Formed as early as 874 CE, the Varangian Guard was formally instituted in 988 under Emperor Basil II; sent 6,000 Varangian warriors from Vladimir of Kiev, the Byzantine Emperor employed them due to his distrust of native guardsmen and the famed loyalty of the foreign warriors, who were bound by blood oath in allegiance to their employers. Of special note, the legendary Viking ruler Harald Sigurdsson III of Norway, commonly known as Harald Hardrada, was a member of the Varangian Guard between 1035 and 1043; according to the Haralds saga SigurÃ°arsonar, Hardrada fought in as many as eighteen battles against the Arabs in modern-day Turkey, Jerusalem, and Sicily, as well as in Bulgaria and southern Italy. Hardrada’s grandson, Sigurd I of Norway, would later follow in his grandfather’s footsteps in the Norwegian Crusade, in the course of which the majority of his force elected to enter the Varangian Guard rather than return home to Scandinavia in 1110.
9. The Vikings butchered animals and humans as part of sacrifices to their pagan gods, painting themselves and their buildings with the blood of their offerings
There were four fixed blÃ³t sacrifices each year, coinciding with the winter solstice, spring equinox, summer solstice, and autumn equinox; the Arabic traveler al-Tartuchi recorded the occurrence of a blÃ³t during the winter solstice, noting that “they celebrate a festival, at which all come to worship the god and to eat and drink. The one who slaughters a sacrificial animal erects stakes at the entrance to his farmyard and puts the sacrificial animal on them. This is so that people know that he is sacrificing in honor of his god.” Whilst some offerings merely took the form of physical possessions or money, some deities, particular Odin, Lord of Valhalla, commonly required a living sacrifice befitting his status among the gods; at Onshold, a shortening of Odin’s Holt, meaning “Odin’s Wood”, there is considerable archaeological evidence that both animals and humans were hung and bled for the purposes of religious sacrifice.
The specifics of a large-scale blÃ³t sacrifice was detailed extensively in the Saga of Haakon the Good, son of Harald Fairhair, written during the early 13th century. A gathering would be called at a nearby temple, where several different animals would be sacrificed but especially horses; the blood of these offerings would be collected in bowls, to be dashed on the walls of the temple and on those in attendance. The meat would be butchered and blessed, whereupon it would be consumed with great vigor along with multiple toasts to the respective deities, starting with Odin. A similar process was described in the Hervarar saga, in which a horse was dismembered and its blood used to paint a sacred tree in Uppsala – a known center of Norse religious worship.
8. Infections were commonplace in the Viking Age, with battlefield wounds often resulting in death by microbes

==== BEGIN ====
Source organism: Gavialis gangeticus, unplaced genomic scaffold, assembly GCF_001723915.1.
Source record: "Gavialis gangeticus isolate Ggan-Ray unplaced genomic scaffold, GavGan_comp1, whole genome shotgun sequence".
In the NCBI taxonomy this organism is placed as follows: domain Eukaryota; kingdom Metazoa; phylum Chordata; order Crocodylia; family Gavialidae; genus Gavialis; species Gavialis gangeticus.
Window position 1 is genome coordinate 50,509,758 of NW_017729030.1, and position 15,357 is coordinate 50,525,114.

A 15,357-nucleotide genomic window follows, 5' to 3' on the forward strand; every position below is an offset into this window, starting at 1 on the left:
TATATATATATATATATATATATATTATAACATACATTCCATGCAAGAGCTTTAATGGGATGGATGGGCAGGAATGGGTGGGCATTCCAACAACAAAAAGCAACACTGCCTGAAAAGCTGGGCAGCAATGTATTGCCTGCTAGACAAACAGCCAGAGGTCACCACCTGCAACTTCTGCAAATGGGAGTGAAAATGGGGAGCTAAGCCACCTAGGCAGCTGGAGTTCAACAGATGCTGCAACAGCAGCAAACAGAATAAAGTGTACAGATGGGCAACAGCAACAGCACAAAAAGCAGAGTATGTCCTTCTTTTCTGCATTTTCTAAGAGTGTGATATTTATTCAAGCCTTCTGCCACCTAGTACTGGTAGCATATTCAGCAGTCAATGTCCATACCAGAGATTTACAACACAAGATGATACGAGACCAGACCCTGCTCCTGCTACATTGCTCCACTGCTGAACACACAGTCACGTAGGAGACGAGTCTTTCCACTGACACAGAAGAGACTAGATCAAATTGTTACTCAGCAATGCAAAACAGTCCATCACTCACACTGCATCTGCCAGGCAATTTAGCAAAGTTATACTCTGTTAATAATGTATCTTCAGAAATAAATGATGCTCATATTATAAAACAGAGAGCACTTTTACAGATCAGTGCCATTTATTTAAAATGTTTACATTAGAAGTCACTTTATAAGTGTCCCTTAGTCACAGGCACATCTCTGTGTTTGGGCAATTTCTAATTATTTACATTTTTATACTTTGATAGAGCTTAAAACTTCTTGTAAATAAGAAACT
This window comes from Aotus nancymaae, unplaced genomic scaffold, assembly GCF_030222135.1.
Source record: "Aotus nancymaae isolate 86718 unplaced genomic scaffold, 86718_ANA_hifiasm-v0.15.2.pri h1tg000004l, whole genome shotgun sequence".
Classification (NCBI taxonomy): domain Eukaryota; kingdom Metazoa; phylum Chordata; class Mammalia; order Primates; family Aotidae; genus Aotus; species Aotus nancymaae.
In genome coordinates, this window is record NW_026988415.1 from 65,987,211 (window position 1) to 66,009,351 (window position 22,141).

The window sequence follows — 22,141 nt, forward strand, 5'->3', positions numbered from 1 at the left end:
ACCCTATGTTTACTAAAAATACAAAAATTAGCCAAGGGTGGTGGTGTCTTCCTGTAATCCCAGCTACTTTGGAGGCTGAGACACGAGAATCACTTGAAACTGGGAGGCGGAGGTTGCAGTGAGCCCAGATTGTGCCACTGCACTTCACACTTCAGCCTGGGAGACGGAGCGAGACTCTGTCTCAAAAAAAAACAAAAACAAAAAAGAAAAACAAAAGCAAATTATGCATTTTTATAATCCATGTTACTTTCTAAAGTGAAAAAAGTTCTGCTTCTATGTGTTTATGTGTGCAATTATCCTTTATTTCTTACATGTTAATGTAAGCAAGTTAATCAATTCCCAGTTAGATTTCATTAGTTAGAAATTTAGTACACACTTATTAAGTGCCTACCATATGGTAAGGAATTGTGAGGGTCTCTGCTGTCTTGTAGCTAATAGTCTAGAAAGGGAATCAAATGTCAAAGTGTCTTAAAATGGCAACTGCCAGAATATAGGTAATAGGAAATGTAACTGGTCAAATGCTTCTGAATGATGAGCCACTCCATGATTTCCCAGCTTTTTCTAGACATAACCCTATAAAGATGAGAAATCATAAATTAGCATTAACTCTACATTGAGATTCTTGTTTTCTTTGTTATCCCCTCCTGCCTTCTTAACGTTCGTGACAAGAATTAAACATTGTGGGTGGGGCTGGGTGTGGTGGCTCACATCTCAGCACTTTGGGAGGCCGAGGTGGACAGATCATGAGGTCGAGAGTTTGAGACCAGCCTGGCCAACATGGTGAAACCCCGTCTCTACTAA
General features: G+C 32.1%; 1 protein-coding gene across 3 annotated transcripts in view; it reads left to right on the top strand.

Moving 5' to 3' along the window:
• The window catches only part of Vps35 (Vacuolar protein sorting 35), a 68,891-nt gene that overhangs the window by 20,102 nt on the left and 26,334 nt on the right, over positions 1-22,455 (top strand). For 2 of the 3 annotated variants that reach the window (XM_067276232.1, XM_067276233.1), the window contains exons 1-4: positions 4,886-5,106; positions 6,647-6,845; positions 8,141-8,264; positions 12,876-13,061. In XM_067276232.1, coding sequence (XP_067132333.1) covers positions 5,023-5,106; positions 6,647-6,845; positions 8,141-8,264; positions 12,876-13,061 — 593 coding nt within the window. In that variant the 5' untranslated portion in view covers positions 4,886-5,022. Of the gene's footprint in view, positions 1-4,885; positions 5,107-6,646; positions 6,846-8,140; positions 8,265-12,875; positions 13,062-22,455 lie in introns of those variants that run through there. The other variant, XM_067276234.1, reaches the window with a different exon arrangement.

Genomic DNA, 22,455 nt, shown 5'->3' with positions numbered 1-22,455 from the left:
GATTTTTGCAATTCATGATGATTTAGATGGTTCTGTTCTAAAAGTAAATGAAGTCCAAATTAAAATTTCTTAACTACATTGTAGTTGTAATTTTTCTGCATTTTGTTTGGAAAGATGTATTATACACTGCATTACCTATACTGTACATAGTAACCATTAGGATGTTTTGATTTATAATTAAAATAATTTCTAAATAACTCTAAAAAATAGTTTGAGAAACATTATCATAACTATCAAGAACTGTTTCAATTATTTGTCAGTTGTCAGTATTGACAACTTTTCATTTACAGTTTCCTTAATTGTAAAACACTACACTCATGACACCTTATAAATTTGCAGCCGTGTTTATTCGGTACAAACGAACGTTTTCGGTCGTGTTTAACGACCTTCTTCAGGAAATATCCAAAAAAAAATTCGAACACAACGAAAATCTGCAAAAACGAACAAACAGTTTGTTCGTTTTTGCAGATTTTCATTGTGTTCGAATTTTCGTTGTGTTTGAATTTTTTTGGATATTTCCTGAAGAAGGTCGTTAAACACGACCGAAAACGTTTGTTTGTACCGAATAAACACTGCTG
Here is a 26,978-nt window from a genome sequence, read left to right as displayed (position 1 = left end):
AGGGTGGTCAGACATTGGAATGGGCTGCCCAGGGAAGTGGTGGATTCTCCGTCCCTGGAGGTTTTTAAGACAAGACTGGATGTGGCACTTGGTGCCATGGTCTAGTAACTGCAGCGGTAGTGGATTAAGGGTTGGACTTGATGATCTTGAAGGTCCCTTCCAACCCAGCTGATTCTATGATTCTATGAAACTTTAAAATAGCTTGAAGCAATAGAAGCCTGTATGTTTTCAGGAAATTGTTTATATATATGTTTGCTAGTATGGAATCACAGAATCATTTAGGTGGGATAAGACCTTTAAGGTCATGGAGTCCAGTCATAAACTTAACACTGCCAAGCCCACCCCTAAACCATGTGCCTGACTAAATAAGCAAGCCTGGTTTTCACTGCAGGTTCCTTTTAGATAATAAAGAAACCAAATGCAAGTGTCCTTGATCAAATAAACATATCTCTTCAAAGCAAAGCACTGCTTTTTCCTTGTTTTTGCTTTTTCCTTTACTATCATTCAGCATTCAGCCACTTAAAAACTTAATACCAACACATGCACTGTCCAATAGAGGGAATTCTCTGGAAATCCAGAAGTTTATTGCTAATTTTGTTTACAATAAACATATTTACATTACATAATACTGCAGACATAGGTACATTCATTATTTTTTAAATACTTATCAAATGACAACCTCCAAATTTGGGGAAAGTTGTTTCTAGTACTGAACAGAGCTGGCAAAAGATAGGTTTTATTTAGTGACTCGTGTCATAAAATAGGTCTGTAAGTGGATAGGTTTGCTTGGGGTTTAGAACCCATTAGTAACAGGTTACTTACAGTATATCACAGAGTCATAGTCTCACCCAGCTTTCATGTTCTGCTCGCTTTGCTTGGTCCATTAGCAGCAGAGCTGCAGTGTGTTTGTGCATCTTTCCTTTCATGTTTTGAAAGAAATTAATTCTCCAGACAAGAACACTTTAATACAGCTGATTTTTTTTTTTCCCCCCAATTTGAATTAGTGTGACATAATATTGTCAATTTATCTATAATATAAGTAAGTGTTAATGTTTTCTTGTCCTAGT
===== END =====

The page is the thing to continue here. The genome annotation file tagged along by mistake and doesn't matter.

Scandinavia, due to its geographical location and relative isolation, was typically spared the worst of humanity’s ailments during the early medieval period. The first recorded smallpox epidemic in Iceland only arrived in 1241 CE, being transmitted from mainland Denmark, and is believed to have been introduced to Scandinavia by Viking crusaders returning home from Eastern Europe and Asia. Similarly, leprosy is believed to have spread to Scandinavia during the Viking Age via the slave trade. Leprosy is known to have been present in Ireland at least as early as the 7th century, growing to widespread prevalence by the 10th, and as a result of the abduction and transportation of Irish slaves back to Scandinavia they inadvertently brought the infectious disease back to their homeland; this issue became sufficiently problematic that both the GulaÃ¾ing Law and BorgarÃ¾ing Law stated that “a promise of marriage is not binding if one of the partners was found to be leprous”.
Among perhaps the most bizarre instances of infection-related deaths is the story of Sigurd Eysteinsson, also known as Sigurd the Mighty, the second Earl of Orkney between 875 and 892 CE. In or around the last year of his reign, Sigurd challenged a rival native rule, MÃ¡el Brigte the Bucktoothed, to a 40 versus 40 man battle; in an act of great dishonor and deceit, Sigurd secretly brought 80 men and thus easily won the fight, beheading his defeated opponent. Strapping the head of MÃ¡el Brigte to his saddle as a trophy, at some point during his ride home the famed buck tooth scratched Sigurd’s leg. The resultant wound became infected as a result of close contact with the necrotic tissue, with Sigurd, ironically, dying soon after from the contracted illness.
7. Being captured as a slave during a Viking raid, especially if you were a literate male monk, likely resulted in your castration
As mentioned, the slave trade formed a significant component of the Viking culture and economy; contemporary historical investigation has suggested that, at least in part, the cruel trade was motivated less by internal than external economic factors. During the Viking Age, both the Byzantine Empire and the Abbasid Caliphate equally partook in the barbaric practice of slavery but maintained a unique preference for their male slaves being eunuchs; whether this was in a misguided belief that it made the slaves more submissive, for some religious inclination, or most commonly the “massive need for trustworthy guards” of the expanding harems, these eunuchs were so highly prized by these civilizations.